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Vous avez du feu? (Got a light?) Non? Well, you don’t have to park a cigarette between your lips or master the ultimate French pickup line to channel the atmosphere of the most classic Parisian cafés and their prized sidewalk terraces — you just need to have your camera ready. Whiling away an entire morning or afternoon in a Paris café is something the French have elevated to an art form that — with all due respect to le Starbucks — is, frankly, growing rarer and more necessary by the day. Most cafés wear multiple hats, too, being spots to nurse a café au lait, sip some pastis over ice or enjoy a meal. Our selection of these 11 are the real deal.
1. Café de Flore
Boulevard St-Germain wouldn’t be the same without it. With its vintage Art Deco interior — think mahogany, red and mirrors — the old Left Bank haunt of Jean-Paul (“Hell is other people!”) Sartre and Simone de Beauvoir is the most quintessential of classic Parisian cafés. The Flore is so thick with atmosphere, it turns up periodically in French pop songs and though the days of lighting up in a blond smoke are long gone, Flore mornings are still made for oeufs sur le plat (fried eggs) and bacon, winter afternoons for a hot grog — rum, tea and lemon wedges — and mais oui, wonderful café au lait en tout temps. 172 Boulevard St-Germain.
2. Café Les Deux Magots
Pablo Picasso sightings are a thing of the past — so what? You’re still going to find ambience in spades at this prototypical, erstwhile intellectual Saint-Germain-des-Prés café where even the likes of Oscar Wilde and Arthur Rimbaud used to hang out. Though the people-watching may be less brilliant than back in its literary heyday, this is still the Rive Gauche terrace to beat. As for the name, it comes from a pair of statues of Chinese traders perched on the center pillars inside. 6 Place Saint-Germain-des-Prés.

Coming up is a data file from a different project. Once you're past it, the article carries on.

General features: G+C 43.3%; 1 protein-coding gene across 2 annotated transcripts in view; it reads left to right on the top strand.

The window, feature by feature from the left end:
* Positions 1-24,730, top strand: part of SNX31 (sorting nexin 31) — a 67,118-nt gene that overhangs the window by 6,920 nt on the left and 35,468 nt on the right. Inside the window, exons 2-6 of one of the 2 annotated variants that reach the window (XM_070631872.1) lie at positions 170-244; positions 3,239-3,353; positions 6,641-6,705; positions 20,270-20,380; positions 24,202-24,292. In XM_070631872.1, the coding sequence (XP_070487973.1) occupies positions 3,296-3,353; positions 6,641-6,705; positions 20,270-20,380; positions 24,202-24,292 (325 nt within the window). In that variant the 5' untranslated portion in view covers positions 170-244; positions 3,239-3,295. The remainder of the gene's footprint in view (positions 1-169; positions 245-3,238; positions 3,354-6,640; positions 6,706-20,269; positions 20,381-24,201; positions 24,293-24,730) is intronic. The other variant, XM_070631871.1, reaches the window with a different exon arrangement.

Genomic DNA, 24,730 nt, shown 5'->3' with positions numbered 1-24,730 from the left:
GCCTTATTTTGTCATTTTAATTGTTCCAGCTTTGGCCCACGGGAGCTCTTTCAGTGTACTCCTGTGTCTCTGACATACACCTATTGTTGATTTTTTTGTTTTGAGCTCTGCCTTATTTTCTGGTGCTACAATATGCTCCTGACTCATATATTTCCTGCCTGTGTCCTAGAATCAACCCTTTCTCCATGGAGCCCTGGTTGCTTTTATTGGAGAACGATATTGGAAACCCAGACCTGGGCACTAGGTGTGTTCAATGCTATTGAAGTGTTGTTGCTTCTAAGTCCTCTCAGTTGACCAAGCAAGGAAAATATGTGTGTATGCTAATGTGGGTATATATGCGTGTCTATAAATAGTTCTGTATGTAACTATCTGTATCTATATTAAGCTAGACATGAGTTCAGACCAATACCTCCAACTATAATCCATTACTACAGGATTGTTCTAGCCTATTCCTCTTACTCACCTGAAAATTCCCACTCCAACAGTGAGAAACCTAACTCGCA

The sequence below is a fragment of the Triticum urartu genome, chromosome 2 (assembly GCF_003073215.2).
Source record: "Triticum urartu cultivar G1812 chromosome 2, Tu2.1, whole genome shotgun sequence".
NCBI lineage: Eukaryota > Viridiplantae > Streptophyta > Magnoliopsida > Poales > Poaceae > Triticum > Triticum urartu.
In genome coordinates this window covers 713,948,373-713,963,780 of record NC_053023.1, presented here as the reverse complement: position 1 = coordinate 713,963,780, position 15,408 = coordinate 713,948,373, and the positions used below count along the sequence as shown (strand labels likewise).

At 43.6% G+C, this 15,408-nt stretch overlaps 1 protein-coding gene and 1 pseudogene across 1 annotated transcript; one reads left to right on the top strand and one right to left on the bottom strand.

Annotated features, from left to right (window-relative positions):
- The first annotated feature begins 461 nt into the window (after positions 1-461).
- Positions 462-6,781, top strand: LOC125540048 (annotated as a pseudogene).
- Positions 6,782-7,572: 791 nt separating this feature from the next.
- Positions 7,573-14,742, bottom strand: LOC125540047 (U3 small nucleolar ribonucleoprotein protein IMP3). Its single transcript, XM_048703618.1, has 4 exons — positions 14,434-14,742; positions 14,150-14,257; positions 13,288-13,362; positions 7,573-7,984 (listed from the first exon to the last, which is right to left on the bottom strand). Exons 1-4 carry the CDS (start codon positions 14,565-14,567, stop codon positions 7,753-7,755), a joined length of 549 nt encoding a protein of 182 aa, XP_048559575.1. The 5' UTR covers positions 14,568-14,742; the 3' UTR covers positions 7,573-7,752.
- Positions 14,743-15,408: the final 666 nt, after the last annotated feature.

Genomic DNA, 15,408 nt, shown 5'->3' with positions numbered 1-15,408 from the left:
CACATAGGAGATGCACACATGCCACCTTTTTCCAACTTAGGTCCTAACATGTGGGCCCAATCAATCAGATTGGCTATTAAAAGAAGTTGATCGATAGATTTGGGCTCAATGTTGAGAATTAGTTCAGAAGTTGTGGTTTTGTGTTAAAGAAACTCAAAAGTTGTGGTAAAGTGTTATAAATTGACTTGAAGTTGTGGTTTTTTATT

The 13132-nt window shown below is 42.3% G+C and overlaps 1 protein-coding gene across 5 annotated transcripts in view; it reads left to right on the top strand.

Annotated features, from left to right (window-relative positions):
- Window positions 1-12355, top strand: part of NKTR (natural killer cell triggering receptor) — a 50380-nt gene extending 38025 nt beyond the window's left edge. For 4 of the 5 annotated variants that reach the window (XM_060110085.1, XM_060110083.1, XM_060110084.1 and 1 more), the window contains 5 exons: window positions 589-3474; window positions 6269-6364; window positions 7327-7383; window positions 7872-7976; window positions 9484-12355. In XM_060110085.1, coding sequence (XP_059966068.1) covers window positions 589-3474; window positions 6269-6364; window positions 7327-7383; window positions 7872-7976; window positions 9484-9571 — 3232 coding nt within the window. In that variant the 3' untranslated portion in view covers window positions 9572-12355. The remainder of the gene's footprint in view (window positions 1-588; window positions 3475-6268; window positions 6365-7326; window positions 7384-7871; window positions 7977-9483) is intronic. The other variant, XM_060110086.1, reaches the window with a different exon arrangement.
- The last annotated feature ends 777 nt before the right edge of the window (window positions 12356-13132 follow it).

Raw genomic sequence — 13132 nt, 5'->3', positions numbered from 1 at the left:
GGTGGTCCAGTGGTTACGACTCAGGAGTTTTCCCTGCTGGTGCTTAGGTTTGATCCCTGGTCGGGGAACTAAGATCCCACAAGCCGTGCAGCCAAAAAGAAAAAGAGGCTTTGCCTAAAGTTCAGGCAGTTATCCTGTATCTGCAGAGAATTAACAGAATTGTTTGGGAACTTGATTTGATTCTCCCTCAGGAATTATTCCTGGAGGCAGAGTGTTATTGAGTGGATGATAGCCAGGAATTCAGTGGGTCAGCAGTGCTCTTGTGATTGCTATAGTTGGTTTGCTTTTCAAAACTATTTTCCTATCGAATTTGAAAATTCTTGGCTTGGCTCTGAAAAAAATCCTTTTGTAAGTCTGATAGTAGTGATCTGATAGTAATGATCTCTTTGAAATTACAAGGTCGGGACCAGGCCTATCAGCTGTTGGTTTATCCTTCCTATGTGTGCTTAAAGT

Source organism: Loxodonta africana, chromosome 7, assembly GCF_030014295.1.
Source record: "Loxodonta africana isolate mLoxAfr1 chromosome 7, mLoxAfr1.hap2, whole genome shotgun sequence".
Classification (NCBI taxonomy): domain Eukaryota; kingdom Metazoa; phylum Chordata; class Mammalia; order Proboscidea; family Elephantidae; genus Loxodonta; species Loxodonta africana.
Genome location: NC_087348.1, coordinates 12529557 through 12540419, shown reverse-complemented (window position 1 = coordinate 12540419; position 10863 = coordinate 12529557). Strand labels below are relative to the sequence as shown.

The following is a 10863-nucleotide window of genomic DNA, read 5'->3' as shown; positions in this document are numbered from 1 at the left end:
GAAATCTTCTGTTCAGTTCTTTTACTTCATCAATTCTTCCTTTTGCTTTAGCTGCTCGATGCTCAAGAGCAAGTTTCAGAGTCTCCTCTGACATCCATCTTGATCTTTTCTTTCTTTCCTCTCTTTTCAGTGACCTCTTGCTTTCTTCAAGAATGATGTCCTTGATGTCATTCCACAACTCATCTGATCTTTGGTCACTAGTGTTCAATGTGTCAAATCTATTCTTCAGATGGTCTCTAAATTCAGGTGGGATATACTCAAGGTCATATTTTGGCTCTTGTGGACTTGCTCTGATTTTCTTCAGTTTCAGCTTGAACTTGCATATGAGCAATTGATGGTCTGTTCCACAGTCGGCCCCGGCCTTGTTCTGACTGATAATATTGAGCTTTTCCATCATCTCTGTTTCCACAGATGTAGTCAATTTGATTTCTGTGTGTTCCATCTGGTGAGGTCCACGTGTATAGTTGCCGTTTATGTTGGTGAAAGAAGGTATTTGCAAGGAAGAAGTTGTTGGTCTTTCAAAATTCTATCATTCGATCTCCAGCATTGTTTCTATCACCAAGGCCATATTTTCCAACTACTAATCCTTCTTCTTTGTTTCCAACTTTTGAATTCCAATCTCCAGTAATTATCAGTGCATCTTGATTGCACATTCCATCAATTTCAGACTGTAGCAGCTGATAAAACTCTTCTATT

3. Le Select
Tan walls, kitschy ceiling molding, brown banquettes and globe lighting fixtures: This 1923 café is the real deal. It figures prominently in Ernest Hemingway’s classic of expat life, The Sun Also Rises, and indeed it was a haunt of Hem as well as Henry Miller, F. Scott Fitzgerald and neighborhood denizens like Kiki de Montparnasse. This is not the kind of place where you ask for a Unicorn Frappuccino — no disrespect to Starbucks intended — the place is already mythic. 99 Boulevard du Montparnasse.
4. La Coupole
Across the Boulevard du Montparnasse from Le Select, this one is equally iconic but bigger and more overtly artsy. Its 33 interior pillars and pilasters were painted by Montparnasse artists ahead of the café-brasserie’s opening back in 1927. The two center pilasters on the back wall sport striking images of a gentleman with a monocle and top hat and a black rat dancing on a flutist’s head, respectively. All this illustration is set amid red velvet booths under jazz-age chandeliers, coupled with reliably tasty French dishes, so it’s no wonder La Coupole is always ready for its close-up. 102 Boulevard du Montparnasse.
One of the best and most beautiful brasserie I’ve ever eaten can’t wait to go there. Did u know the most famous artists, painters and many others came to La Coupole like Picasso, Jean-Paul Sartre and Simone de Beauvoir. If you are in Paris this is a must. – – – – – #french #frenchvibes #france #explorefrance #explorefood #foodie #food #foodstagram #chef #chefs #cheflife #chefsroll #chefsteps #chefstalk #chefslife #chefsofinstagram #brasserie #lacoupole #brasserielacoupole #paris
5. Café de la Paix